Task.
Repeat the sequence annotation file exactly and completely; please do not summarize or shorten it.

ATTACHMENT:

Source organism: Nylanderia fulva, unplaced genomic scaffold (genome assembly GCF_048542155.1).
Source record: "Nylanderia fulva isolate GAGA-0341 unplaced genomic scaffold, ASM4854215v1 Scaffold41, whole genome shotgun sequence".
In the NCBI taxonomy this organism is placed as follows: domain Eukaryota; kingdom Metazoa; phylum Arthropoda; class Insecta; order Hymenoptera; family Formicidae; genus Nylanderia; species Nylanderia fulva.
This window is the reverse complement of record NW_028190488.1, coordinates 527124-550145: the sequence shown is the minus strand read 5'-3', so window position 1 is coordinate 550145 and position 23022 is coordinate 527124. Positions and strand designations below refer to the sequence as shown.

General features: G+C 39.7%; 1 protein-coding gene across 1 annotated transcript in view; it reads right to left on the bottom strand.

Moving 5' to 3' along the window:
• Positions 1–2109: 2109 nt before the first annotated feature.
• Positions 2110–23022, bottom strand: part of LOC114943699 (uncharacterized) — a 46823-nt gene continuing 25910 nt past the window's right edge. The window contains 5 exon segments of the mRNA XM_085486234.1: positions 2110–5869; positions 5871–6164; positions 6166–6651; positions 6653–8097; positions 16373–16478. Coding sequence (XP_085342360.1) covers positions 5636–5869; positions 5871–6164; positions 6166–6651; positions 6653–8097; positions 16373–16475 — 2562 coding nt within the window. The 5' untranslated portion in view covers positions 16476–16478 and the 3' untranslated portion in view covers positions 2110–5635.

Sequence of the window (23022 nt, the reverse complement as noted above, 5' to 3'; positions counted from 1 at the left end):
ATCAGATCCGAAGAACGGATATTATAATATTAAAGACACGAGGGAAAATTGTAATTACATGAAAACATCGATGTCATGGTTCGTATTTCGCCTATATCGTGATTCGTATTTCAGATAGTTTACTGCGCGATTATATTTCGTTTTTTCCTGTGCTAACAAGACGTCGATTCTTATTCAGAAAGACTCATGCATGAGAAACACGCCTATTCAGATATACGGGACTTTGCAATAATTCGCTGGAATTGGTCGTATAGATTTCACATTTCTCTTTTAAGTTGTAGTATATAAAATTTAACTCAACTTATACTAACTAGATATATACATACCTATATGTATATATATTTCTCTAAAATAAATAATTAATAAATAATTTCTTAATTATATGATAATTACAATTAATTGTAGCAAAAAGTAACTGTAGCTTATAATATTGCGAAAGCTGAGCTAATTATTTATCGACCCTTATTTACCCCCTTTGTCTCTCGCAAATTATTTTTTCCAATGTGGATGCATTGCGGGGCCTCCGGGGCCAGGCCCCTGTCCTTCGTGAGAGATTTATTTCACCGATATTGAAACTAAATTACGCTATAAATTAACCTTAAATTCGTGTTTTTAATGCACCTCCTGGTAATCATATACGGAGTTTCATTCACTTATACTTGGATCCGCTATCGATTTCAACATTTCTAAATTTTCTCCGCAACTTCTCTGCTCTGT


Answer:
Source organism: Nylanderia fulva, unplaced genomic scaffold (genome assembly GCF_048542155.1).
Source record: "Nylanderia fulva isolate GAGA-0341 unplaced genomic scaffold, ASM4854215v1 Scaffold41, whole genome shotgun sequence".
In the NCBI taxonomy this organism is placed as follows: domain Eukaryota; kingdom Metazoa; phylum Arthropoda; class Insecta; order Hymenoptera; family Formicidae; genus Nylanderia; species Nylanderia fulva.
This window is the reverse complement of record NW_028190488.1, coordinates 527124-550145: the sequence shown is the minus strand read 5'-3', so window position 1 is coordinate 550145 and position 23022 is coordinate 527124. Positions and strand designations below refer to the sequence as shown.

General features: G+C 39.7%; 1 protein-coding gene across 1 annotated transcript in view; it reads right to left on the bottom strand.

Moving 5' to 3' along the window:
• Positions 1–2109: 2109 nt before the first annotated feature.
• Positions 2110–23022, bottom strand: part of LOC114943699 (uncharacterized) — a 46823-nt gene continuing 25910 nt past the window's right edge. The window contains 5 exon segments of the mRNA XM_085486234.1: positions 2110–5869; positions 5871–6164; positions 6166–6651; positions 6653–8097; positions 16373–16478. Coding sequence (XP_085342360.1) covers positions 5636–5869; positions 5871–6164; positions 6166–6651; positions 6653–8097; positions 16373–16475 — 2562 coding nt within the window. The 5' untranslated portion in view covers positions 16476–16478 and the 3' untranslated portion in view covers positions 2110–5635.

Sequence of the window (23022 nt, the reverse complement as noted above, 5' to 3'; positions counted from 1 at the left end):
ATCAGATCCGAAGAACGGATATTATAATATTAAAGACACGAGGGAAAATTGTAATTACATGAAAACATCGATGTCATGGTTCGTATTTCGCCTATATCGTGATTCGTATTTCAGATAGTTTACTGCGCGATTATATTTCGTTTTTTCCTGTGCTAACAAGACGTCGATTCTTATTCAGAAAGACTCATGCATGAGAAACACGCCTATTCAGATATACGGGACTTTGCAATAATTCGCTGGAATTGGTCGTATAGATTTCACATTTCTCTTTTAAGTTGTAGTATATAAAATTTAACTCAACTTATACTAACTAGATATATACATACCTATATGTATATATATTTCTCTAAAATAAATAATTAATAAATAATTTCTTAATTATATGATAATTACAATTAATTGTAGCAAAAAGTAACTGTAGCTTATAATATTGCGAAAGCTGAGCTAATTATTTATCGACCCTTATTTACCCCCTTTGTCTCTCGCAAATTATTTTTTCCAATGTGGATGCATTGCGGGGCCTCCGGGGCCAGGCCCCTGTCCTTCGTGAGAGATTTATTTCACCGATATTGAAACTAAATTACGCTATAAATTAACCTTAAATTCGTGTTTTTAATGCACCTCCTGGTAATCATATACGGAGTTTCATTCACTTATACTTGGATCCGCTATCGATTTCAACATTTCTAAATTTTCTCCGCAACTTCTCTGCTCTGT